By Raymie Kiernan in Calais
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Jeremy Corbyn and Diane Abbott show solidarity as refugees protest in Calais

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Issue 2488
On the March in Calais
On the March in Calais (Pic: Socialist Worker)

They joined Stand Up to Racism activists on a solidarity visit.

Corbyn’s visit is very significant, breaking from the scapegoating seen from so many politicians. And it is a refreshing shift from previous Labour leaders.

Corbyn said he was moved by the refugees’ plight and pledged to raise the issue more in Britain. He backs the 19 March anti-racist demonstrations called for London, Glasgow and Cardiff.

A 3,000-strong demonstration of mostly refugees marched into the centre of Calais chanting, “We are not animals” and, “No to the Jungle”.

The march was called by undocumented migrants, or “sans papiers” groups and supported by human rights organisations, the New Anticapitalist Party and others.

Groups of sans papiers called the demonstration

Groups of sans papiers called the demonstration (Pic: Socialist Worker)

Conditions at the camp are becoming increasingly desperate as thousands of refugees have come up against a French state clampdown, supported by Britain’s Tory government.

Earlier in the day French police tried to block people showing solidarity with refugees by blocking a section of motorway.

In a meeting with Diane Abbott one refugee told of how many have developed “jungle flu” and described the freezing conditions they have to endure every night. Others spoke of how they were being refused health care at local hospitals.


The refugees want nothing more than to be able to live with dignity. Many risk their lives daily to try and get to Britain.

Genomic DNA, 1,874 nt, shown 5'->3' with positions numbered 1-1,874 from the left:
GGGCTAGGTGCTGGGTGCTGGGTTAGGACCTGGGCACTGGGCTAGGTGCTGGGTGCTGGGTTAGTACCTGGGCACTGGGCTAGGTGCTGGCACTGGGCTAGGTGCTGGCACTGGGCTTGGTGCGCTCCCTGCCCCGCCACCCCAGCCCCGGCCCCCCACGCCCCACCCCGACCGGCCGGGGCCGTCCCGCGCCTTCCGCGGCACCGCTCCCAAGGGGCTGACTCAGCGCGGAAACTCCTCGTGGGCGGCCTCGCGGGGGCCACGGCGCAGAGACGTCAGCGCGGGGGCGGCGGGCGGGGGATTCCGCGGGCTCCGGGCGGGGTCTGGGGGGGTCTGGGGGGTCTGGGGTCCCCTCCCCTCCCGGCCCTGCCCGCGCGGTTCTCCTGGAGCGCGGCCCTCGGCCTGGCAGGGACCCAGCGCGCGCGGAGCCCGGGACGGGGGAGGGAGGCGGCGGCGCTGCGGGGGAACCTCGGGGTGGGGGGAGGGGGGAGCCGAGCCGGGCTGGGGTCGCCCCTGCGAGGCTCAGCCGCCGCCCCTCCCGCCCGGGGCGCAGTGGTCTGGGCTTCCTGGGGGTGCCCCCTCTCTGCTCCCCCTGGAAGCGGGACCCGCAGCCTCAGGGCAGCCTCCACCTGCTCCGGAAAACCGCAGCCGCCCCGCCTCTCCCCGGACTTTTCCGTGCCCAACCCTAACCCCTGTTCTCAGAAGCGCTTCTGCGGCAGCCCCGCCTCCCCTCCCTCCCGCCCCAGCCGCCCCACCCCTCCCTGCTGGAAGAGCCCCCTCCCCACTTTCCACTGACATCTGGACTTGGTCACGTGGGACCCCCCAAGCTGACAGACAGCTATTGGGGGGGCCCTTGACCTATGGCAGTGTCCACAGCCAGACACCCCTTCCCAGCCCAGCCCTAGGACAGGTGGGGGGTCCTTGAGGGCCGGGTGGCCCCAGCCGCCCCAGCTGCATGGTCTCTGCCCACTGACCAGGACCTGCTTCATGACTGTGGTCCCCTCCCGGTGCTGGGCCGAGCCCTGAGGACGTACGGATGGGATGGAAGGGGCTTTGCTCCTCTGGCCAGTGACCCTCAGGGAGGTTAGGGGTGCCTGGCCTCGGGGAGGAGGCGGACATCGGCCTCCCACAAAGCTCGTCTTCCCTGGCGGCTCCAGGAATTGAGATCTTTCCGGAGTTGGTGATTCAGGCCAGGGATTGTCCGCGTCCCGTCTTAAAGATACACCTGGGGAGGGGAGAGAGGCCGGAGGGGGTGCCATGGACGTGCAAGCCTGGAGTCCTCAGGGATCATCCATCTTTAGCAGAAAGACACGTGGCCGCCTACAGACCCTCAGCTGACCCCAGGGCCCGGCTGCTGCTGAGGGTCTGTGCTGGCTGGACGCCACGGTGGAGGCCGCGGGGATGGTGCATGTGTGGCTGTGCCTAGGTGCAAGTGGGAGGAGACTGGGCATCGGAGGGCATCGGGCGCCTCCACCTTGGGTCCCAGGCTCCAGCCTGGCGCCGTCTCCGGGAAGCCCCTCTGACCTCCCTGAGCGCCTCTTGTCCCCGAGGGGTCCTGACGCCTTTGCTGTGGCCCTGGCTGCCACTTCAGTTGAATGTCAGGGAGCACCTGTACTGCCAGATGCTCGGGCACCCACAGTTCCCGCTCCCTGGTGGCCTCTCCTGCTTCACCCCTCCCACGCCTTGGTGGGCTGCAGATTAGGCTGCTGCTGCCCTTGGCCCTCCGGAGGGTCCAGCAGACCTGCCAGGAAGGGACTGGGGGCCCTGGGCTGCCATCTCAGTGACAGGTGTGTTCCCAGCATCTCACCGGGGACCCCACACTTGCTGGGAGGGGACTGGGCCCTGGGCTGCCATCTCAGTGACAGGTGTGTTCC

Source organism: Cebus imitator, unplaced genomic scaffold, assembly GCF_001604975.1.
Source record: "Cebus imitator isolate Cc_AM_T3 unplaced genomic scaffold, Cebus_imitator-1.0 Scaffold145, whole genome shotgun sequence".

“We face two choices – either die slowly here or die faster trying to go over there,” Afghan refugee Hameed said.

“Last week five people I know stowed in the back of a refrigerated truck but it headed to Belgium. Three of them died and I have not heard about the others.”

French authorities recently enforced a clearance of part of the camp, forcing refugees to live in shipping containers.

Angry refugees said the police cleared a lot more than the 100-metre area they announced.

Hameed called the new container area “a prison” with those living there subject to a curfew from 8pm to 6am. He said they are being separated from the community that has developed in the camp. Some have been there for several months.

“I crossed 11 borders in 18 days but I’ve been stuck here for over four months,” Hameed said. “We want people to help us. A lot of families and children are not in a good situation. It’s too cold and everyone’s health is affected by being here.

“I want people to fight for our right to cross the border.”

Some six coaches travelled from Paris to join the solidarity march. There were also delegations from Britain. Olivier, who came on a coach from Paris, was furious with Western governments.

He said, “We are responsible for the refugees with the bombs we drop on their countries. We should be welcoming them.”

Stand Up To Racism demonstration  Saturday 19 March Cardiff, Glasgow, London for more details 

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